WASHINGTON -- The White House released an optimistic economic analysis Friday on the cost of addressing global warming that assumes U.S. companies will rely heavily on buying pollution credits abroad and make relatively small reductions themselves.
The analysis, produced by the President's Council of Economic Advisers, said meeting the goals of the climate agreement reached in Kyoto, Japan would cost an average household $70 to $110 a year more for energy.
Similar estimates have been given previously by administration officials in testimony before Congress, although business groups have cited other studies that put the cost much higher.
The White House analysis, however, relies on an economic model that assumes 75 percent of U.S. reductions in heat-trapping greenhouse gases would come from buying pollution credits from abroad. About one-fourth would be actual U.S. reductions, mostly cuts in carbon dioxide from burning fossil fuels.
The heavy reliance on so-called emissions trading brought instant criticism from environmental groups.
"We're disappointed that the economic analysis fails to envision real emission cuts at home and relies on buying the right to pollute from other countries," said Jennifer Morgan of the World Wildlife Fund.
Alden Meyer of the Union of Concerned Scientists accused the administration of "dropping the ball on emission cuts in the United States" if it follows through on relying so heavily on credits purchased from abroad.
Yellen cautioned that the economic analysis "is by no means an assessment of what we would do at home" in terms of greenhouse reductions. She said the analysis assumes only "a rock-bottom floor" of domestic activity to cut greenhouse gases and that, in fact, larger domestic emission cuts likely will be achieved at modest cost.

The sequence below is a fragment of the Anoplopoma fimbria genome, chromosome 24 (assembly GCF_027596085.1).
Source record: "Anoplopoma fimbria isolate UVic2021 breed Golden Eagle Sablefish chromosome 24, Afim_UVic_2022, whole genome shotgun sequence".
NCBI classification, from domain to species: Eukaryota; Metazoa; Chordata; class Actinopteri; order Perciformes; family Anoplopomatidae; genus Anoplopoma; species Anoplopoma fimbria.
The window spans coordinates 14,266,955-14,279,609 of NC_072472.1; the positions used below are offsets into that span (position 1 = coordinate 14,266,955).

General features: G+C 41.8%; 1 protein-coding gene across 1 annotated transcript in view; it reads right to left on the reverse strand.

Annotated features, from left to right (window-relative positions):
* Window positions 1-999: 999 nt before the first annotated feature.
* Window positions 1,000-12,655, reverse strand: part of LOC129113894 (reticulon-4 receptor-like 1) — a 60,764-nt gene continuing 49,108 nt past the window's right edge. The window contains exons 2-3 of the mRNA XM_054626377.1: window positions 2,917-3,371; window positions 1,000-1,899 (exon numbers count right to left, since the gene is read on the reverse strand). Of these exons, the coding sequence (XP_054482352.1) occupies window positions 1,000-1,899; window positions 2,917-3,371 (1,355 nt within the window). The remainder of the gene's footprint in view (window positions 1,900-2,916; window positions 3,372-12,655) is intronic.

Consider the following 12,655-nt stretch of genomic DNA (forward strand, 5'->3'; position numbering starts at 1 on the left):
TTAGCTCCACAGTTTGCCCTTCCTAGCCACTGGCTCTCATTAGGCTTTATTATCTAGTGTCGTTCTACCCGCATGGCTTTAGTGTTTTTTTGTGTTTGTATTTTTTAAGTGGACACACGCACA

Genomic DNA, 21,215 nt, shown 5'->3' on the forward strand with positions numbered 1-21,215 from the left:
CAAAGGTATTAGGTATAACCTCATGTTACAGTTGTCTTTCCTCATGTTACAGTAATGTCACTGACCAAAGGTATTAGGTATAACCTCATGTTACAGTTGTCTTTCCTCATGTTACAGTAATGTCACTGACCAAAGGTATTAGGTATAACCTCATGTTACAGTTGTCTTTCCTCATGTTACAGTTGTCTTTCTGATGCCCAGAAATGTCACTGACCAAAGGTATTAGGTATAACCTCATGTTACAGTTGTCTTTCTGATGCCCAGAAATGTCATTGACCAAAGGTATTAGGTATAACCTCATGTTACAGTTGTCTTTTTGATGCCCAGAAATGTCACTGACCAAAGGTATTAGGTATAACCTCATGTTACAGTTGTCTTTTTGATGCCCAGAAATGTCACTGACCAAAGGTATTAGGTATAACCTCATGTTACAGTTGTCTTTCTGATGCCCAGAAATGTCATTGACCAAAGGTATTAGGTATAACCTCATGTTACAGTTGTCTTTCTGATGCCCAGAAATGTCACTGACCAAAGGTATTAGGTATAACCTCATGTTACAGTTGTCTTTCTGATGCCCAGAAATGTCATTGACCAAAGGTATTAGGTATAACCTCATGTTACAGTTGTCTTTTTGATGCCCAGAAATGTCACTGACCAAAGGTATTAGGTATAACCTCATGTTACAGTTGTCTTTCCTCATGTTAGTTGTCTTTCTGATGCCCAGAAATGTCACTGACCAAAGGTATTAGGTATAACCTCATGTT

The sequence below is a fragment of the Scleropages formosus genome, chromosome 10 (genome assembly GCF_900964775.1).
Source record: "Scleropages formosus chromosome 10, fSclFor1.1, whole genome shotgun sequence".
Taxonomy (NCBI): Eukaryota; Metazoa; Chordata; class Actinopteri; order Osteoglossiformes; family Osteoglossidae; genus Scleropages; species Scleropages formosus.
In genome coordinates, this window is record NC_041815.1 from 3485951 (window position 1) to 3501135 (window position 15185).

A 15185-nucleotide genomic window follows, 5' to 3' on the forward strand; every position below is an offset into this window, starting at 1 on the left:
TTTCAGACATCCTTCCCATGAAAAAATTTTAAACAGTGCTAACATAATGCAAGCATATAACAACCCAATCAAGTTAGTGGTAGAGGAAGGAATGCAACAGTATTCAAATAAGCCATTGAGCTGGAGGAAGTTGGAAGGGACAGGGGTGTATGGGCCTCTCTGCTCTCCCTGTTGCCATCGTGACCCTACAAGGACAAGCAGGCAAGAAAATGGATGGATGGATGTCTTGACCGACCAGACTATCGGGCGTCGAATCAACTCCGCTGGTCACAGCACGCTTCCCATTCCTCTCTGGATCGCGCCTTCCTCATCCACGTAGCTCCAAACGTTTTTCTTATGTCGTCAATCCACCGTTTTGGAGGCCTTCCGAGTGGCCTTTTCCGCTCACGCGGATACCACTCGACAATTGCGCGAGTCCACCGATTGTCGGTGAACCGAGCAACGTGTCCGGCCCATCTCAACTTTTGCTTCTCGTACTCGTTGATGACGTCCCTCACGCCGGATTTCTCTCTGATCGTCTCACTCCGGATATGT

For example, said Yellen, increased competition in the electricity industry, expanded tree planting to absorb carbon dioxide, new energy technology advancements, and more voluntary actions by U.S. industries would increase the amount of domestic emission reductions.
But these activities were not factored into the analysis released by the White House even though the economic report, copies of which were sent to members of Congress, was supposed to provide the administration's best estimate on economic impact from meeting the Kyoto climate accord.
Todd Stern, White House coordinator on global warming issues, said that when some of those activities are added the domestic reductions in greenhouse gases could be as much as 40 to 45 percent of what will be needed under the Kyoto treaty.
The agreement reached in Kyoto in December calls on the United States to roll back greenhouse gas emissions -- primarily carbon dioxide -- to 7 percent below what they were in 1990 by 2008-12. That would mean emitting nearly 40 percent less than what would be expected under current growth predictions.
Critics of the treaty have cited various economic studies that show such cuts could cost as much as $2,700 a household and devastate energy-intensive sectors of the economy. These analysis, however, do not assume any purchase of pollution credits from abroad.
Emissions trading, as it is called, is part of the Kyoto agreement, but details have not been worked out. Europeans have criticized the United States for planning to meet too much of its obligation by buying pollution credits. These credits from countries like Russia reflect reductions already have been made because of economic decline and other reasons.